We Listeners have been alive far longer than we have been in this land. But it was not until we arrived here that we heard. We began to hear the spirits around us, the sand between our feet, and the whispers of our brothers and sisters that are not said aloud.
Nabi called us to this land, of this we are sure. While our lives here in Miradelle are more toilsome, more difficult than before, we are more together. We understand so much more through the knowledge that Nabi shares – the history that is held in each grain of sand.
We arrived here many years ago from a land across the sea. That land is almost lost to us now. When we first washed upon these shores we tried to do what all do – stay. We built, we dug, we did not move. But we struggled.
For many years we were stubborn and resistant to Nabi’s guidance. And then we heard. First it was one, a mystic from before. She was old and frail but insisted upon venturing into the sand. She returned two days later with nothing, but guided a few of us back out with her. There was nothing but dunes for miles. We thought she was lost – had gotten us lost. But she pressed her withered hands to the sand and it separated quickly beneath them. A small spring bubbled to the surface.
She weaved the water from the ground into a waterskin. We returned in silence. When we got back to the township, she whispered Nabi’s name to us. Our group subsisted like this for several more years until the others wanted to know what we did in the desert. We left our failed home and ventured into the sand that had subsisted us.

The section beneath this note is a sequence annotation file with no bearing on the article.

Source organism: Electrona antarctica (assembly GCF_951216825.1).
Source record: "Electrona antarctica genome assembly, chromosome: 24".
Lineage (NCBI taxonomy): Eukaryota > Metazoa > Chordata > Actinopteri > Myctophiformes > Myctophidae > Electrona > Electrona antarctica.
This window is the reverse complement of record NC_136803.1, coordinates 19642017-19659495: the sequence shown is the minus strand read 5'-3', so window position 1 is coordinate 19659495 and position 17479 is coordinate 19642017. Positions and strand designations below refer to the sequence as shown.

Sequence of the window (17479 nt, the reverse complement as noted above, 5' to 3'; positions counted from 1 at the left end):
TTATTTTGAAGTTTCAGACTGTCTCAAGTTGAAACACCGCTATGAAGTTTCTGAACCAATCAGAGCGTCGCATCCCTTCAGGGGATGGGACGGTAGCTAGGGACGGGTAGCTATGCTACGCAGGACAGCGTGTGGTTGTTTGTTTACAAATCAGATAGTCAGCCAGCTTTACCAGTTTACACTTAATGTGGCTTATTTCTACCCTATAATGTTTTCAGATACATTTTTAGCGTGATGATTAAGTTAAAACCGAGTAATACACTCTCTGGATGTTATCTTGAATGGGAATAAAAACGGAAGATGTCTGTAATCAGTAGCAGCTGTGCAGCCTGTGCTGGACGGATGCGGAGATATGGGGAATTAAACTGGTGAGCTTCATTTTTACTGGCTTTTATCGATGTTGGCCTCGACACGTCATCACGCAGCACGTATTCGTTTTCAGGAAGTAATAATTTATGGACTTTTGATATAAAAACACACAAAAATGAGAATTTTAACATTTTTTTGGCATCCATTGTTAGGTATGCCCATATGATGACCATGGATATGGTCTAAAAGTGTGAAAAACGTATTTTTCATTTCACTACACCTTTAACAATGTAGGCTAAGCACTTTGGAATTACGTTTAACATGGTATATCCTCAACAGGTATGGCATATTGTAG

It is hard to track time in the desert. The next history we heard was of others. Nabi whispered to us that her brother, Jotur, had become jealous of us. He created his own followers who called themselves the Marls. She assured us that we need not meet them.
Without seeing them, we heard much of the progress of Jotur’s kind. They sought riches and lands and received them, knew little strife that they did not enjoy. Jotur spoiled them. Some of the Ishtu wanted us to ask Nabi for riches, but we did not. We spoke to the others no more of the Marls.
For a few years Nabi did not speak to us directly, only guided. She was upset. Or worried. We did not know. When next she spoke she warned us of a third sibling, her sister Ranuk. Ranuk was young and impatient. She did not wish to wait for followers like Nabi, or to bend to their will like Jotur. In her haste she made mankind – a selfish, needy race with no guidance.
Ranuk did not have a plan for her people. She was amused by their endless wandering, their destruction, their short lives. Nabi bid us to their outcropping in the north but we did not dare confront them, lest Ranuk seek ruin for us for interfering. It seems the Marls tempted fate and have forged some sort of camaraderie with the humans.
They expanded rapidly. They left more humans wherever they went. Even with disease or disaster, their numbers swelled. Once the humans encroached upon Nabi’s domain again, we acted. We pleaded with them to leave, for there were no resources for them here. There were no animals, no farmlands, no jewels. It did not matter. They stayed. We threatened war or disaster. The desert winds came to our defense.
But it was no use. Somehow the humans had the upper hand. A young human approached us alone. He held out his hand and clenched it into a fist. The water Nabi had guided us to swirled into his hand. There was nothing we could do.
We had nothing but the harsh sun and the air that swirled the sand. The Marls had the earth. But Ranuk had given the humans a gift. She had given them the oceans, the rivers, the streams.